Saturday, February 25, 2006

Podcast on Creativity, Writing and Science Fiction

Today we are talking with John Scalzi, author of a new science fiction book, The Ghost Brigades, and Tim Minear, Executive Producer and writer of such shows as Wonderfalls,Serenity, Angel and Firefly. Scalzi tells us how the internet has changed the way he works, writes and promotes his novels. Minear discusses his 13 hit wonders, his new projects and the aggression of girls (and talks about how violence can be a good thing!)

You can listen to the podcast here or subscribe via iTunes. You can also find a dialup version here, and there's an archive of our previous podcasts here.

As always, suggestions and comments are welcome.


Anonymous Anonymous said...

Interesting enough topic.

Of course, I'm eagerly awaiting the day you get Manolo the Shoeblogger on your show. I have so many questions.

--Arthur R.

5:49 PM, February 25, 2006  
Anonymous Anonymous said...

Okay, I am an ubernerd and enjoyed the podcast. Of course.

But Dr. Helen, you MUST read Heinlein's THE MOON IS A HARSH MISTRESS (I have read that Minear is doing a screenplay of the old novel).

It is superlibertarian. Your kind of fiction, despite the Burgessian style language.

6:03 PM, February 25, 2006  
Blogger Rick Lee said...

I haven't listened to the podcast yet. I got the DVD of Wonderfalls after Glenn talked about it and it was delightful.

6:49 PM, February 25, 2006  
Anonymous Anonymous said...

I'm downloading the mp3 now. When I read the description to my brothers there were exclamations of joy (especially over the screenplay of Heinlein's story).
We are looking forward to it.

Thank your for your effort Helen and Glenn


8:17 PM, February 25, 2006  
Anonymous Anonymous said...

Dr. Helen--This is the first podcast I've ever listened to. I'm still in the middle of it and it is very interesting.

I think you sound a lot like Roz from Frasier!

9:03 PM, February 25, 2006  
Anonymous Anonymous said...

Dr. Helen -- jeebus I hope Minear is allowed nowhere NEAR anything Heinlein did.

Minear and Whedon wanted a storyline on Firefly where one of the crew members was beaten and gang-raped; and Captain Mal was a raging a-hole about it.

Leaving aside THAT little gem of creative idiocy "Moon" is IMHO unfilmable. It works as a novel, it would not as a film. Too much of it is inner dialogue and voice overs just kill the action on screen.

Besides the worst thing about Minear and internet fandom is that the pressures creatively are to pander to the true-believers and a Jonestown dynamic. Everyone ends up drinking the Kool-Aide and what you get is ... stuff like Serenity (a bad rip-off of Chronicles of Riddick). Tim isn't a bad guy, but you can see how and why Wonderfalls failed (a derivative and even more twee version of Amelie, with an unlikeable heroine), or Firefly, or Serenity. Everyone worried about pleasing the hard core fans and no one worried about finding new ones.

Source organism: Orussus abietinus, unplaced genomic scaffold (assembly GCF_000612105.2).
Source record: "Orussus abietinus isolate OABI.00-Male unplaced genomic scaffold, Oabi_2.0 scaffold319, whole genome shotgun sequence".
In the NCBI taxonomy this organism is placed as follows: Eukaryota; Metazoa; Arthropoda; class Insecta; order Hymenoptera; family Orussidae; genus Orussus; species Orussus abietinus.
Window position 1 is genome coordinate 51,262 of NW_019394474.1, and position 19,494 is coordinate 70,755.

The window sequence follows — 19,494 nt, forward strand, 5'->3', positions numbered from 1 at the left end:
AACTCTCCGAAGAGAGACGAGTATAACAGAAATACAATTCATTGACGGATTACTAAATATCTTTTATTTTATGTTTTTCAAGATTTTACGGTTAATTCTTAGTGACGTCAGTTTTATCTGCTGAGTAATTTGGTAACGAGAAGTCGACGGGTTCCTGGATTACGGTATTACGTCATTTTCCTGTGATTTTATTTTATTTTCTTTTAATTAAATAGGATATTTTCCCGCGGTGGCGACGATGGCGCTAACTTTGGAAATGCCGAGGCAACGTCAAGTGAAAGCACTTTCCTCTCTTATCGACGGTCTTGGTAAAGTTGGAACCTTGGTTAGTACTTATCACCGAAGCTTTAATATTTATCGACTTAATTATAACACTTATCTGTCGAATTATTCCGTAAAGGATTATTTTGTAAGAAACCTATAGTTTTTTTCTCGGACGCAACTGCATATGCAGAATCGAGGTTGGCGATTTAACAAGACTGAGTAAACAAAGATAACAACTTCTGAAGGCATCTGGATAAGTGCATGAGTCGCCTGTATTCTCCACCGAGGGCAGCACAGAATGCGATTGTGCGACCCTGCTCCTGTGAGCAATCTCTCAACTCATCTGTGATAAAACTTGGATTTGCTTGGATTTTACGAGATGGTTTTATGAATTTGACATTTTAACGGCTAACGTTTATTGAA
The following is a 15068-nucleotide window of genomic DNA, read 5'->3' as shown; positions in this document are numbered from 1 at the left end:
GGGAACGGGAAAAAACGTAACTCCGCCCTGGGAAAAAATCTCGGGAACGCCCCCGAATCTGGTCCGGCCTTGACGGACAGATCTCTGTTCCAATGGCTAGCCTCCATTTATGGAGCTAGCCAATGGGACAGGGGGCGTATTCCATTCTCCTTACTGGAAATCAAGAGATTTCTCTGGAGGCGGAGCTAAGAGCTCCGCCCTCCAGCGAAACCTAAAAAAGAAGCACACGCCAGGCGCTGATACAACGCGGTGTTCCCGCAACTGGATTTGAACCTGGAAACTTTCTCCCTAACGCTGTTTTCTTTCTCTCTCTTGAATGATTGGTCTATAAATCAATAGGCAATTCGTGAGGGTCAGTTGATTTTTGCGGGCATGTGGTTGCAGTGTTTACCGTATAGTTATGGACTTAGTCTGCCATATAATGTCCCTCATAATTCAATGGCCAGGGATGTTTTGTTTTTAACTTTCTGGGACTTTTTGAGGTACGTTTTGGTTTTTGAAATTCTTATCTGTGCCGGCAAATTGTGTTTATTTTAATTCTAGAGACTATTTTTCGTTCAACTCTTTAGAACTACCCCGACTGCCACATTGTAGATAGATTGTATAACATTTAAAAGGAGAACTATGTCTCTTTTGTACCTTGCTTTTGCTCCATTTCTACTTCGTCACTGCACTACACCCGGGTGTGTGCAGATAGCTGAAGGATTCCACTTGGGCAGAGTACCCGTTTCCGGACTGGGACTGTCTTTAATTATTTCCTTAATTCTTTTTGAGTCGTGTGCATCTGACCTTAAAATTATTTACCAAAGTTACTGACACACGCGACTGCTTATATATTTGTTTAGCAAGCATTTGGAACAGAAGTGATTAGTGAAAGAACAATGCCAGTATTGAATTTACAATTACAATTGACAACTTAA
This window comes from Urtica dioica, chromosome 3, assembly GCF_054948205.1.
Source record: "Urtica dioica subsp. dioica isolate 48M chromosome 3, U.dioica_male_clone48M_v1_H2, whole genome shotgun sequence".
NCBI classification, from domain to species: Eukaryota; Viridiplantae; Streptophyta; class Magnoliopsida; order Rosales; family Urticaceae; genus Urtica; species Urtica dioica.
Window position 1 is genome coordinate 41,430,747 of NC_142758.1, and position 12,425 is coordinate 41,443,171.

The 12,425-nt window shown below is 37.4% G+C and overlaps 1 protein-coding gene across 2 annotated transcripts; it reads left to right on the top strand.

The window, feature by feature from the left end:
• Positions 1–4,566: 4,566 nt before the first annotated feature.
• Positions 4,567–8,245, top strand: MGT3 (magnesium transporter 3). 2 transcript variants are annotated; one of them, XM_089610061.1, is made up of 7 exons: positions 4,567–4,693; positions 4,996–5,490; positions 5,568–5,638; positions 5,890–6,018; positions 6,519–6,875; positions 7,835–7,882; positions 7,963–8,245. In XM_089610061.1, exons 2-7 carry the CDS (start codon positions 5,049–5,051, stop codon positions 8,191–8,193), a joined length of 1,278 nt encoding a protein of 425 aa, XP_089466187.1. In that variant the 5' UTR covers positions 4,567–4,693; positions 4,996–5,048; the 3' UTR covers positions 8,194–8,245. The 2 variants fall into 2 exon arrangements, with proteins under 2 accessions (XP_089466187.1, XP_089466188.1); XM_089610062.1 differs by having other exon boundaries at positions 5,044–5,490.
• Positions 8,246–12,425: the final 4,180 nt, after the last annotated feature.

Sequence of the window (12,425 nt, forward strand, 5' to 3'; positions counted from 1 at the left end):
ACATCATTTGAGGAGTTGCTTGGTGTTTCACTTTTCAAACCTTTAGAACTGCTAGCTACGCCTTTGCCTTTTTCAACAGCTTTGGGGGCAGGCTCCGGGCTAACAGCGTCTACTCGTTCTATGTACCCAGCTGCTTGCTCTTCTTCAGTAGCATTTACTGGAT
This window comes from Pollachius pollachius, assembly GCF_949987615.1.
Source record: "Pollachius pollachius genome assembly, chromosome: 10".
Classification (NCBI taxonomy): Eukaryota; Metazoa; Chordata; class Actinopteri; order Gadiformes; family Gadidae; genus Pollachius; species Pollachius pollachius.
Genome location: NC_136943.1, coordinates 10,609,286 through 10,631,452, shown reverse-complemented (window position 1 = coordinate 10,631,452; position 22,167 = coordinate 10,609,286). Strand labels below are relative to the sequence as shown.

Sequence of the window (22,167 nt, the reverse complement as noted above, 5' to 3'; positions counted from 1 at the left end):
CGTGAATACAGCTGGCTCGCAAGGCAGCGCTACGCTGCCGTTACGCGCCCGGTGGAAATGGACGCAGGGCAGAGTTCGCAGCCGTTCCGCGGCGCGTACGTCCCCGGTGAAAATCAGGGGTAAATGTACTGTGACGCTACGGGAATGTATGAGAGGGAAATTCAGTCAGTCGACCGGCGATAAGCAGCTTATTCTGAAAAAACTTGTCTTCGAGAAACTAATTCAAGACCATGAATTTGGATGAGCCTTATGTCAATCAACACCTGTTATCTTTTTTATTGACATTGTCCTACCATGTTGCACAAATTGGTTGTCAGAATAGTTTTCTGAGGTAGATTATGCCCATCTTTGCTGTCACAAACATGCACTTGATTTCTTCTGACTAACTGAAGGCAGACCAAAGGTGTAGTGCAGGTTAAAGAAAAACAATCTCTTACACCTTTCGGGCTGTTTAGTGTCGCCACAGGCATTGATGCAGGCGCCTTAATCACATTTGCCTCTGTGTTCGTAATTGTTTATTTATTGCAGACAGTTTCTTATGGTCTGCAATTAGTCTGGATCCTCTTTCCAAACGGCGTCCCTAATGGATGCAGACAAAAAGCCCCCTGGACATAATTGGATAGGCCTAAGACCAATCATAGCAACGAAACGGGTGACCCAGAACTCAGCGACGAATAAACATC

That's the curse of the internet.

The very BEST sci-fi has a pulp not cult flavor and aims at a broader audience or readership. Moon has lasted as long as it has (the way Jules Verne novels still work) because Heinlein didn't worry about pleasing hard core fans but himself.

10:55 PM, February 25, 2006  
Anonymous Anonymous said...

Many thanks, Dr. Helen (and Glenn). This was the first podcast I've ever heard, and it was informative and entertaining. It sounded professional and was much better than most of the stuff I hear on talk radio or NPR.

I'd vote for theme music that's a BIT less idiosyncratic -- but it's YOUR show/podcast. (Give a listen to the fourth movement of Borodin's Second Symphony, for example.)

As an FYI, I first became aware of the work of Scalzi and Minear ("Firefly") through your InstaHubby's website, and I became big fans of both. I'm halfway through "The Ghost Brigades" and really should be reading that instead of being on the Net, but I wanted to offer my thanks for your podcast. (I subscribed to your 'casts at iTunes.)

11:15 PM, February 25, 2006  
Anonymous Anonymous said...

Addendum -- Tim's "Strong Female Characters?" Don't exist. Buffy? Raped by her boyfriend Spike and fell in love with him afterwards. Angel's female characters? Please. Evil and manipulative or crazy weird. Firefly? A prostitute, or mechanic (who also faced a rape threat on the show btw) or emotionless, psycho River.

Most of the "strong female characters" tend to embody the male nerd fantasies of women dropping these boring obsessions about relationships, fashion, family etc. and focus on cool guy stuff like blowing things up, guns, and kicking ass.

And yes, Lois and Clark was spectacularly bad. Two words: Frog Clone.

What makes a good series? Likeable characters, not the premise. CSI without the strong and likable lead characters wouldn't have lasted 3 episodes. It's ALWAYS the characters, not the premise or canvas.

Anyway, always interesting Dr. Helen.

11:29 PM, February 25, 2006  
Anonymous Anonymous said...

Sigh. Dr. Helen, maybe you are right about science fiction. Harlan Ellison used to get so annoyed with fans who believed that they knew better than the authors what was going on in a novel...well, he started calling the genre "skiffy" to make fun of it.